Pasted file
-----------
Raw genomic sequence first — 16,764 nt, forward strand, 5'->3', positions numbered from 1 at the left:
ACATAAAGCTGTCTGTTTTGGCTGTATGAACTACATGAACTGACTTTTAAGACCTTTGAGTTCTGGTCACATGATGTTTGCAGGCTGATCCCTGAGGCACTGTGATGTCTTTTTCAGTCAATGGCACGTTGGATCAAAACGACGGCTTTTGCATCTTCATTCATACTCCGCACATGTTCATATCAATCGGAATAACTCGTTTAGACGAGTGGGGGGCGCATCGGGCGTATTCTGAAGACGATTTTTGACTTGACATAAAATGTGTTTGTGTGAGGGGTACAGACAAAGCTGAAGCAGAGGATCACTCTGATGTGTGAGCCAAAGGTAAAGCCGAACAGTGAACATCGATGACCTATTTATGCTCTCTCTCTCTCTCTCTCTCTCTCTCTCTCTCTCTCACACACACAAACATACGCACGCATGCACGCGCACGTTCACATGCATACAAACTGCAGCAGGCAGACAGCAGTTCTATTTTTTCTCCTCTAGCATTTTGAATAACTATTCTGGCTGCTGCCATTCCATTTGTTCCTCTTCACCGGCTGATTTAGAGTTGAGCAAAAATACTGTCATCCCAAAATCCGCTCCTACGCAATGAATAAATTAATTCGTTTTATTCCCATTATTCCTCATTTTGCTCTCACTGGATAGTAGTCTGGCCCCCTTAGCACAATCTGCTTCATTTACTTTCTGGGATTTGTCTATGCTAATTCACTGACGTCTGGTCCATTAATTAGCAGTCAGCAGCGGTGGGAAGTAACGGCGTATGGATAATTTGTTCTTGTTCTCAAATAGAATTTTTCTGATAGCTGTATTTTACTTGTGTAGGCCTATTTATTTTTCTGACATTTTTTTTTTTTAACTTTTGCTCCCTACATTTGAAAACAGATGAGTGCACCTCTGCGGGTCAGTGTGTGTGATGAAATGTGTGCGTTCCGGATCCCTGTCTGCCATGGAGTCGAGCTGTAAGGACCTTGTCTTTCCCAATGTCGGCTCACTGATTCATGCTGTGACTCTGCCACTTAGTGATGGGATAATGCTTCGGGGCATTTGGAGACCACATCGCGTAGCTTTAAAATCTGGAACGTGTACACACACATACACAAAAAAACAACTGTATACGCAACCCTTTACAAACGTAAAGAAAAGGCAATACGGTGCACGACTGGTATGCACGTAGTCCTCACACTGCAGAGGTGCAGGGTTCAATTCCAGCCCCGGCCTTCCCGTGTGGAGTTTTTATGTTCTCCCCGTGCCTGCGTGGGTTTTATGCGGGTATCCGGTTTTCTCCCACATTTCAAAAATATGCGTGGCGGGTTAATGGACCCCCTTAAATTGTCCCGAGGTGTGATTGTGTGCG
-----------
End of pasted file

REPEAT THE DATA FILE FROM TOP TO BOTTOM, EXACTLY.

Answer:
Raw genomic sequence first — 16,764 nt, forward strand, 5'->3', positions numbered from 1 at the left:
ACATAAAGCTGTCTGTTTTGGCTGTATGAACTACATGAACTGACTTTTAAGACCTTTGAGTTCTGGTCACATGATGTTTGCAGGCTGATCCCTGAGGCACTGTGATGTCTTTTTCAGTCAATGGCACGTTGGATCAAAACGACGGCTTTTGCATCTTCATTCATACTCCGCACATGTTCATATCAATCGGAATAACTCGTTTAGACGAGTGGGGGGCGCATCGGGCGTATTCTGAAGACGATTTTTGACTTGACATAAAATGTGTTTGTGTGAGGGGTACAGACAAAGCTGAAGCAGAGGATCACTCTGATGTGTGAGCCAAAGGTAAAGCCGAACAGTGAACATCGATGACCTATTTATGCTCTCTCTCTCTCTCTCTCTCTCTCTCTCTCTCTCTCACACACACAAACATACGCACGCATGCACGCGCACGTTCACATGCATACAAACTGCAGCAGGCAGACAGCAGTTCTATTTTTTCTCCTCTAGCATTTTGAATAACTATTCTGGCTGCTGCCATTCCATTTGTTCCTCTTCACCGGCTGATTTAGAGTTGAGCAAAAATACTGTCATCCCAAAATCCGCTCCTACGCAATGAATAAATTAATTCGTTTTATTCCCATTATTCCTCATTTTGCTCTCACTGGATAGTAGTCTGGCCCCCTTAGCACAATCTGCTTCATTTACTTTCTGGGATTTGTCTATGCTAATTCACTGACGTCTGGTCCATTAATTAGCAGTCAGCAGCGGTGGGAAGTAACGGCGTATGGATAATTTGTTCTTGTTCTCAAATAGAATTTTTCTGATAGCTGTATTTTACTTGTGTAGGCCTATTTATTTTTCTGACATTTTTTTTTTTTAACTTTTGCTCCCTACATTTGAAAACAGATGAGTGCACCTCTGCGGGTCAGTGTGTGTGATGAAATGTGTGCGTTCCGGATCCCTGTCTGCCATGGAGTCGAGCTGTAAGGACCTTGTCTTTCCCAATGTCGGCTCACTGATTCATGCTGTGACTCTGCCACTTAGTGATGGGATAATGCTTCGGGGCATTTGGAGACCACATCGCGTAGCTTTAAAATCTGGAACGTGTACACACACATACACAAAAAAACAACTGTATACGCAACCCTTTACAAACGTAAAGAAAAGGCAATACGGTGCACGACTGGTATGCACGTAGTCCTCACACTGCAGAGGTGCAGGGTTCAATTCCAGCCCCGGCCTTCCCGTGTGGAGTTTTTATGTTCTCCCCGTGCCTGCGTGGGTTTTATGCGGGTATCCGGTTTTCTCCCACATTTCAAAAATATGCGTGGCGGGTTAATGGACCCCCTTAAATTGTCCCGAGGTGTGATTGTGTGCG